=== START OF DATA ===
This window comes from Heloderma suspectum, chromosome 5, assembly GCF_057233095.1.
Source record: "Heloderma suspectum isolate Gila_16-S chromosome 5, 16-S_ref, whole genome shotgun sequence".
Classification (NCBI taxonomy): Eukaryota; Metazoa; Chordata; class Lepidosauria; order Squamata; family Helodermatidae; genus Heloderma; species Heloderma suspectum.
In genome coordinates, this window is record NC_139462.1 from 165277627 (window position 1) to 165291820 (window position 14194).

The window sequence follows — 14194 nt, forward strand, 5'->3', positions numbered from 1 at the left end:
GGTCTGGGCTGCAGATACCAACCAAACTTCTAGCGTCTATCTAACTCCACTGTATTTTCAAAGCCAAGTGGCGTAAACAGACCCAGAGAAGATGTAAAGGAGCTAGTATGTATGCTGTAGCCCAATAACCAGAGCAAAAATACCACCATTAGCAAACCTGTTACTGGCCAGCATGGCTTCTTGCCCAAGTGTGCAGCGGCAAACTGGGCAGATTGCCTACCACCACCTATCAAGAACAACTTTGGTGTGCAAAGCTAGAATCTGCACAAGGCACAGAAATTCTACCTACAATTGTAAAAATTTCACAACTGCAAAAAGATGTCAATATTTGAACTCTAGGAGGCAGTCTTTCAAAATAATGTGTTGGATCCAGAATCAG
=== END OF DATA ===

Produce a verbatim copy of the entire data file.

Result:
This window comes from Heloderma suspectum, chromosome 5, assembly GCF_057233095.1.
Source record: "Heloderma suspectum isolate Gila_16-S chromosome 5, 16-S_ref, whole genome shotgun sequence".
Classification (NCBI taxonomy): Eukaryota; Metazoa; Chordata; class Lepidosauria; order Squamata; family Helodermatidae; genus Heloderma; species Heloderma suspectum.
In genome coordinates, this window is record NC_139462.1 from 165277627 (window position 1) to 165291820 (window position 14194).

The window sequence follows — 14194 nt, forward strand, 5'->3', positions numbered from 1 at the left end:
GGTCTGGGCTGCAGATACCAACCAAACTTCTAGCGTCTATCTAACTCCACTGTATTTTCAAAGCCAAGTGGCGTAAACAGACCCAGAGAAGATGTAAAGGAGCTAGTATGTATGCTGTAGCCCAATAACCAGAGCAAAAATACCACCATTAGCAAACCTGTTACTGGCCAGCATGGCTTCTTGCCCAAGTGTGCAGCGGCAAACTGGGCAGATTGCCTACCACCACCTATCAAGAACAACTTTGGTGTGCAAAGCTAGAATCTGCACAAGGCACAGAAATTCTACCTACAATTGTAAAAATTTCACAACTGCAAAAAGATGTCAATATTTGAACTCTAGGAGGCAGTCTTTCAAAATAATGTGTTGGATCCAGAATCAG